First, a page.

The Square Mile is still the place to be a top executive: Average salary for FTSE 100 CEOs in London hits £4.28 million

London’s pole position as the largest financial center in the world remains unchallenged, and since the election of the Conservative party earlier this year and the subsequent unveiling of Chancellor of the Exchequer George Osborne’s extremely business-friendly budget, London’s large financial institutions have been further bolstering their fiscal prowess. Not only do London’s top publicly […]

The Square Mile is still the place to be a top executive

London's The Square Mile is still the place to be a top executive

London’s pole position as the largest financial center in the world remains unchallenged, and since the election of the Conservative party earlier this year and the subsequent unveiling of Chancellor of the Exchequer George Osborne’s extremely business-friendly budget, London’s large financial institutions have been further bolstering their fiscal prowess.

Not only do London’s top publicly listed companies have the backing of sensible financial policy and access to one of the highest talent pools in the world from which they can elect their senior executives, but the leaders themselves are also filling their coffers with ever increasing remuneration packages.

In a study last week by PriceWaterhouseCoopers, Chief Executives of FTSE 100 listed companies now receive an average combined annual remuneration package of £4.28 million.

This, according to PriceWaterhouseCoopers, consists of an average bonus of £1.12 million and an average salary of £891,000 for senior executives, an increase of 3% over last year, and a further 6.8% increase in the vast bonuses gained by FTSE 100 executives which took their total remuneration up to £4.28 million.

The increases in annual salaries and bonuses for top city bosses is outstripping increases in salaries in the wider economy, highlighting a long-held consensus by FinanceFeeds CEO Andrew Saks-McLeod that Britain’s economy is solely reliant on London’s City – known colloquially as The Square Mile – and that the remaining cities and towns across the entire country, including the London suburbs bear little or no resemblance economically, industrially or demographically to London’s financial center.

For example, The Square Mile is home to all six major banks, which between them handle over 45% of all interbank FX order flow globally. Additionally, the City of London plays host to large institutional interdealer brokers and liquidity providers including ICAP, Sucden, LMAX and CitiFX Pro.

Outside of the City, even within other parts of London, the vast majority of the public have never heard of such companies, and every day life is far from the ultra-wealthy, leading edge, highly technologically advanced corporate epicenter nestling in the heart of London’s business district.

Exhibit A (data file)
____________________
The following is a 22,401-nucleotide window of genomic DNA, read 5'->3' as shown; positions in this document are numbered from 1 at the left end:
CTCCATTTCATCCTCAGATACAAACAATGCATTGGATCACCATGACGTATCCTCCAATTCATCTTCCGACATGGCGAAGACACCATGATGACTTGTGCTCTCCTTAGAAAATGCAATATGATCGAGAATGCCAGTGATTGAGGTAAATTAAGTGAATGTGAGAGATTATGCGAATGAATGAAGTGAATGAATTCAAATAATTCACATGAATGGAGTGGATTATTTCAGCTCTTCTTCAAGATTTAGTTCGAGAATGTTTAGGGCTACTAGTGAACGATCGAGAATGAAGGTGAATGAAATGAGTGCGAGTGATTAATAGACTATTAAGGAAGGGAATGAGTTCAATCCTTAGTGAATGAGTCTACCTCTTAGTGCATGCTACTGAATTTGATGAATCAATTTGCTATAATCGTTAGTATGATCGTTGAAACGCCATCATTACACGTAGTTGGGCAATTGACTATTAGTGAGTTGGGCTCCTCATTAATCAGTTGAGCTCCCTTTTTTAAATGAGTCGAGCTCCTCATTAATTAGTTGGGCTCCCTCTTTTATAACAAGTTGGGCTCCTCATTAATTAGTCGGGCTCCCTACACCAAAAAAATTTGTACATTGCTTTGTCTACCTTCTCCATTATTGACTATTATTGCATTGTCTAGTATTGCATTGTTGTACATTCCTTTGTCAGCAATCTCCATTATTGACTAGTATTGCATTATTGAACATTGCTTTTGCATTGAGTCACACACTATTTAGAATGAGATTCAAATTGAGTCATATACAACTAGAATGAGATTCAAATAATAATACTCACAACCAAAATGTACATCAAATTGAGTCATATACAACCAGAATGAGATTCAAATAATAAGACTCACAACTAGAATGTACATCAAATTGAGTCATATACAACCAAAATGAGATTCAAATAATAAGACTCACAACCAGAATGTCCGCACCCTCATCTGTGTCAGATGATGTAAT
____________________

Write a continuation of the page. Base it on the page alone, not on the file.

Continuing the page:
The level of bonuses this year so far, which are designed to be linked to performance, was 72% of the maximum award available, a figure unchanged unchanged since 2012.

 

PriceWaterhouseCoopers report stated that most firms are introducing tighter controls on executive pay in response to shareholder concerns, however with the British economy growing at such a rapid rate – an astonishing 14% in London in the first six months of 2015, shareholders of most large British companies are unlikely to show too much disdain toward an increase in bonuses for the key people.

In contrast to last year, the economy is rapidly expanding in Britain, at a greater rate than the vast majority of Western nations, many of which, especially in mainland Europe, are teetering on the brink of financial oblivion by comparison.

In the summer of last year, FX traders at Barclays clung onto their jobs with a vice-like grip, preferring to pocket the higher remuneration packages available at Barclays compared to HSBC and RBS, despite Barclays’ severely impeded performance during 2014 and the omnipresent worry of the axe swinging over the electronic trading desks.

PriceWaterhouseCoopers’ report concluded that more than half of FTSE 100 firms now stipulate that there must be five years between the granting and release of long-term incentive payments.

Clawback has been introduced by almost all companies so that bonuses can be reclaimed in the event of wrongdoing, however, the report added that these new rulings on pay can be seen as arbitrary and overly complicated.
Photo credit: complicated via photopin (license)

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